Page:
Another argument that’s quite popular and self-defeating is, “People should never impose their values on someone else.” A quick response might be, “Does that express your values?” Of course it does. Then ask the person why he is imposing his values on you. His statement violates the criteria of validity that it tries to establish.

Even comments that seem to make sense at first suffer from suicidal tendencies. For instance, some have argued that since men wrote the Bible, and given that people are imperfect, the Bible is flawed and not inspired by God. The problem is that although people are imperfect it does not follow that everything they say or write is flawed. In fact, if everything a human says or writes is flawed, then this comment about the Bible is flawed. Just because people are capable of error, it doesn’t mean that they will always commit error.

Helping people to see that their truth claims might be contradictory must be done gently. The point is not to merely defeat their position, but to help them to become open to other ways of thinking about an issue. It is in this context of gentle persuasion that the Holy Spirit can change a heart.

Sharpening Your Skills

The list of self-defeating truth claims can get rather long. For instance, it is common to hear people say something like “science is the only source for truth.” The problem with this statement is that it is not scientific. There are no scientific experiments that one can perform which establish that science is the only source of truth. It is a self-defeating statement.

It is also quite popular to assume that all religions are basically the same and equally true. If this is the case, then Christianity is true. However, a basic teaching of Christianity is that the core teachings of other religions are false and that Jesus is the only source of salvation. Again, the statement defeats itself.

Ideas that commit practical suicide include the notion that it’s wrong to ever condemn someone, and that God doesn’t take sides. The first comment is a condemnation of all who condemn others. The second assumes that God is on their side, even though God doesn’t take sides. If you think through these ideas you can be ready to gently point out their self-contradictory nature and move on to subjects more profitable.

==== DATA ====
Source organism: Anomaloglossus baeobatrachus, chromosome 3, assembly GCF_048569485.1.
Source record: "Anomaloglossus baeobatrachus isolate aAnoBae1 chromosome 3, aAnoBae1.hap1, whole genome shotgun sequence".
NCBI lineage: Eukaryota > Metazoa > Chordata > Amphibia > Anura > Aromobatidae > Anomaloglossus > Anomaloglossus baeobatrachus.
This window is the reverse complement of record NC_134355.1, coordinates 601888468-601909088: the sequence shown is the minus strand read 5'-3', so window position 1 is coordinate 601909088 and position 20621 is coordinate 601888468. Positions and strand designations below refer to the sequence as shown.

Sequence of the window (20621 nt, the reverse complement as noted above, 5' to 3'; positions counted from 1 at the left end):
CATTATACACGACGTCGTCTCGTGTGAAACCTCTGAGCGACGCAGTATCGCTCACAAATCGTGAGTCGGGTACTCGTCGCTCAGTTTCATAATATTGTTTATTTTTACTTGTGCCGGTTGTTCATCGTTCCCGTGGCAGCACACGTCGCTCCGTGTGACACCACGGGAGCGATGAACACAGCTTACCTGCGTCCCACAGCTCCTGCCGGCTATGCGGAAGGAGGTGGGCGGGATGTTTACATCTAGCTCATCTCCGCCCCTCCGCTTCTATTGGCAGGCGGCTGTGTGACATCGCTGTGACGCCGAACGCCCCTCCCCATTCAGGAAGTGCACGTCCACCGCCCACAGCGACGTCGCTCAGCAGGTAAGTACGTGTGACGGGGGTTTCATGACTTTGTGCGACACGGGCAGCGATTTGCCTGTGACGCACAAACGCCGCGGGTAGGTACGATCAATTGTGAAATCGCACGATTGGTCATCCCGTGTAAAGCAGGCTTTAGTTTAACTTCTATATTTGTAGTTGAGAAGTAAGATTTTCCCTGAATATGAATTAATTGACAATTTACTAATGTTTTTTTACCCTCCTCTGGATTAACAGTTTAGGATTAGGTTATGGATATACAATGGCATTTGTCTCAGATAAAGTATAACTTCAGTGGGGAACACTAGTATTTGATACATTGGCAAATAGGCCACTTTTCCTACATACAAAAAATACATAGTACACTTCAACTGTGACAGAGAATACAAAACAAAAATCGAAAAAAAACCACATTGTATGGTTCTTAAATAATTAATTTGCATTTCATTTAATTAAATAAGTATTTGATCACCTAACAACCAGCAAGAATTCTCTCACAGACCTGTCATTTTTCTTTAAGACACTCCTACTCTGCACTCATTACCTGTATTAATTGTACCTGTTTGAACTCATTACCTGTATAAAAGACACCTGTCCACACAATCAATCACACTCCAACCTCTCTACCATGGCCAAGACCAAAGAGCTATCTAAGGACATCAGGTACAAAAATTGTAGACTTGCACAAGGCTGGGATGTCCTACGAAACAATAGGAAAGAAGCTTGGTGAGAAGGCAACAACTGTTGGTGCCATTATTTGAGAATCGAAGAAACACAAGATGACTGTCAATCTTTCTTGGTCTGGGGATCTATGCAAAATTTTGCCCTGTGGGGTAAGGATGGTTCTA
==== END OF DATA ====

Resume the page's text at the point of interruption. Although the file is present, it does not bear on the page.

When dealing with difficult ethical issues like abortion or homosexuality, it is always helpful to have a preplanned set of tactics. Koukl gives the example of a Christian who is asked his views about homosexuality by a lesbian boss. He begins his response by asking if the boss is tolerant of diverse points of view. Does she respect convictions different from her own? Of course, true tolerance means putting up with someone you disagree with. Since very few people want to label themselves as intolerant, they will usually affirm their support of the practice, protecting you from being attacked for giving your viewpoint.

Gregory Koukl’s book contains many more great ideas about responding to attacks on Christian belief. At the end of the book he leaves us with what he calls the ambassador’s creed. An ambassador should be ready to represent Christ. He should be patient with those who disagree. He should be reasonable in his defense. And, finally, he should be tactical, adapting his approach to each unique person that God brings into his path. Our wise use of tactics should improve the “acoustics” in a conversation so that people can hear the gospel well.

Note

1. Gregory Koukl, Tactics: A Game Plan for Discussing Your Christian Convictions (Grand Rapids: Zondervan, 2009).

© 2011 Probe Ministries




The Professor: Why Are You a Christian? – When Challenged, Can You Defend Your Faith in Christ

Are our adults ready to give a defense of the gospel? When challenged, can they give a reasonable explanation of their faith? Dr. Bohlin presents a sobering view of this question based upon years of experience questioning high school and college-age students on the basis for their belief in Christ. By exposing their lack of cogent answers to questions they may be asked, he challenges them to spend time exploring the questions and developing biblical worldview-based answers.